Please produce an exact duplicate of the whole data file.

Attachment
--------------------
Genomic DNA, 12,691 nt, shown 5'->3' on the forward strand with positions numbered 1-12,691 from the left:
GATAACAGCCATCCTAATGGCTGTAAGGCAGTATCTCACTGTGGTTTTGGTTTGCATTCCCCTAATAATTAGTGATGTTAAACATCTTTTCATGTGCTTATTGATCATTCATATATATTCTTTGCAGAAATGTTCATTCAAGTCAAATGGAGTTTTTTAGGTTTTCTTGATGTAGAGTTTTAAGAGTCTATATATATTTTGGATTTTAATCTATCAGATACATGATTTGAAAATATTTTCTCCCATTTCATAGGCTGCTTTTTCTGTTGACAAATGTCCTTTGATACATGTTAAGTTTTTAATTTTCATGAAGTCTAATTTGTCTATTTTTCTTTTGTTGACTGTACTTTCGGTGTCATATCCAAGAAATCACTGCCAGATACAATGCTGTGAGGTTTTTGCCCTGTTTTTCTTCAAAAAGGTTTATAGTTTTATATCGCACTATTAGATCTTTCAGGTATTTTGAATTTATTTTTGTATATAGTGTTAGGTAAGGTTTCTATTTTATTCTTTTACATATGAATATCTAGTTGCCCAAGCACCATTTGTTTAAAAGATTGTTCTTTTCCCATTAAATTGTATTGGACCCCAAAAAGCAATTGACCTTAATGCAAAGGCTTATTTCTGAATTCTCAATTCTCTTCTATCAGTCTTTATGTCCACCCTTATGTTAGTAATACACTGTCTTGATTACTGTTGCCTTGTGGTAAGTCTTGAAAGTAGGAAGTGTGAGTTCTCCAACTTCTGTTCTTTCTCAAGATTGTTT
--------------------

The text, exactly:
Genomic DNA, 12,691 nt, shown 5'->3' on the forward strand with positions numbered 1-12,691 from the left:
GATAACAGCCATCCTAATGGCTGTAAGGCAGTATCTCACTGTGGTTTTGGTTTGCATTCCCCTAATAATTAGTGATGTTAAACATCTTTTCATGTGCTTATTGATCATTCATATATATTCTTTGCAGAAATGTTCATTCAAGTCAAATGGAGTTTTTTAGGTTTTCTTGATGTAGAGTTTTAAGAGTCTATATATATTTTGGATTTTAATCTATCAGATACATGATTTGAAAATATTTTCTCCCATTTCATAGGCTGCTTTTTCTGTTGACAAATGTCCTTTGATACATGTTAAGTTTTTAATTTTCATGAAGTCTAATTTGTCTATTTTTCTTTTGTTGACTGTACTTTCGGTGTCATATCCAAGAAATCACTGCCAGATACAATGCTGTGAGGTTTTTGCCCTGTTTTTCTTCAAAAAGGTTTATAGTTTTATATCGCACTATTAGATCTTTCAGGTATTTTGAATTTATTTTTGTATATAGTGTTAGGTAAGGTTTCTATTTTATTCTTTTACATATGAATATCTAGTTGCCCAAGCACCATTTGTTTAAAAGATTGTTCTTTTCCCATTAAATTGTATTGGACCCCAAAAAGCAATTGACCTTAATGCAAAGGCTTATTTCTGAATTCTCAATTCTCTTCTATCAGTCTTTATGTCCACCCTTATGTTAGTAATACACTGTCTTGATTACTGTTGCCTTGTGGTAAGTCTTGAAAGTAGGAAGTGTGAGTTCTCCAACTTCTGTTCTTTCTCAAGATTGTTT